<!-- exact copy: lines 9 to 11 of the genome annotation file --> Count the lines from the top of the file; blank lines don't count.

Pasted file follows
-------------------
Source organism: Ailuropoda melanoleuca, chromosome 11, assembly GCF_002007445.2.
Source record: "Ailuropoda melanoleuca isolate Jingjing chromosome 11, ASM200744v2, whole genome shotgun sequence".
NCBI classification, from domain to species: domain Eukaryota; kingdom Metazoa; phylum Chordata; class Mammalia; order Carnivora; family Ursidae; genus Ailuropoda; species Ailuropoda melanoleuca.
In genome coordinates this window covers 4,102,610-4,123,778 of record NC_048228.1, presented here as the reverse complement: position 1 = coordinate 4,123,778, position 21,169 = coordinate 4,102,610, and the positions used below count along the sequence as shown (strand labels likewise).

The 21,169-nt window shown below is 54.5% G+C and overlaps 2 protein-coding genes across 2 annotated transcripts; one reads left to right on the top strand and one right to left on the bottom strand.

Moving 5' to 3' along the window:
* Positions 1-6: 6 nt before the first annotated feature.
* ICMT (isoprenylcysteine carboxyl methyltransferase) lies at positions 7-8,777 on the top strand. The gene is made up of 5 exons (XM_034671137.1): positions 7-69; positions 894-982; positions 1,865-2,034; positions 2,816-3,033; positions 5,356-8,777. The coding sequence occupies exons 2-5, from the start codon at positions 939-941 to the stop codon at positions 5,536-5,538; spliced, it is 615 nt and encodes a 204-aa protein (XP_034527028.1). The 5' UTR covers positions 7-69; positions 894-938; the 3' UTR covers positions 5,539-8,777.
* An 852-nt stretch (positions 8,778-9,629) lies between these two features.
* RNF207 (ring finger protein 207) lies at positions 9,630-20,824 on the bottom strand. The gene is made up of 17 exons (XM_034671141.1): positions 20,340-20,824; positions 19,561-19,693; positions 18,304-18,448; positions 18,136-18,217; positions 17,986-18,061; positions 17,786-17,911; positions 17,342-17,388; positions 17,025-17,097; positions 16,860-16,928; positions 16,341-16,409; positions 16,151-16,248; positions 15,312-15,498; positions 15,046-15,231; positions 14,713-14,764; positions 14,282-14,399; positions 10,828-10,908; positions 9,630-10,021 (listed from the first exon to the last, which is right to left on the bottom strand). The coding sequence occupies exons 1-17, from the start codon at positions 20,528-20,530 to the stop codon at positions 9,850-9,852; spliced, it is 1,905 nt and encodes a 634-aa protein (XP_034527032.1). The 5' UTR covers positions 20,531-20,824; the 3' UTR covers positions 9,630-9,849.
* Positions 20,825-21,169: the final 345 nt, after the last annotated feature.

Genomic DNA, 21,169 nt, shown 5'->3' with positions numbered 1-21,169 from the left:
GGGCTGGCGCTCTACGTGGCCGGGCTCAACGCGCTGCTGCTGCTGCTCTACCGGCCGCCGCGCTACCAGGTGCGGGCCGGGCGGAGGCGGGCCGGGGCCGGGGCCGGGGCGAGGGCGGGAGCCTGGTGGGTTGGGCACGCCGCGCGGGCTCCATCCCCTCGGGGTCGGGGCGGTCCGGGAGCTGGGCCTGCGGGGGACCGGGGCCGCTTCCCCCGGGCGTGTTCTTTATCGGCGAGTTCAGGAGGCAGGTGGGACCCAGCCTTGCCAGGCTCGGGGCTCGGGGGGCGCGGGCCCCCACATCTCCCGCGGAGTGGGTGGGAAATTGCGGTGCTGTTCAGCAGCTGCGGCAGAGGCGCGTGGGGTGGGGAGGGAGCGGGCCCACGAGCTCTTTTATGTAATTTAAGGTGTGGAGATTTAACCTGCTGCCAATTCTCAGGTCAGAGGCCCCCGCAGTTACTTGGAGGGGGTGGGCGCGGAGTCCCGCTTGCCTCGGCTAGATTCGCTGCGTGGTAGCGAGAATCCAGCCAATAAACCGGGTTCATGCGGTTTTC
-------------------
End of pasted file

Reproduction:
* An 852-nt stretch (positions 8,778-9,629) lies between these two features.
* RNF207 (ring finger protein 207) lies at positions 9,630-20,824 on the bottom strand. The gene is made up of 17 exons (XM_034671141.1): positions 20,340-20,824; positions 19,561-19,693; positions 18,304-18,448; positions 18,136-18,217; positions 17,986-18,061; positions 17,786-17,911; positions 17,342-17,388; positions 17,025-17,097; positions 16,860-16,928; positions 16,341-16,409; positions 16,151-16,248; positions 15,312-15,498; positions 15,046-15,231; positions 14,713-14,764; positions 14,282-14,399; positions 10,828-10,908; positions 9,630-10,021 (listed from the first exon to the last, which is right to left on the bottom strand). The coding sequence occupies exons 1-17, from the start codon at positions 20,528-20,530 to the stop codon at positions 9,850-9,852; spliced, it is 1,905 nt and encodes a 634-aa protein (XP_034527032.1). The 5' UTR covers positions 20,531-20,824; the 3' UTR covers positions 9,630-9,849.
* Positions 20,825-21,169: the final 345 nt, after the last annotated feature.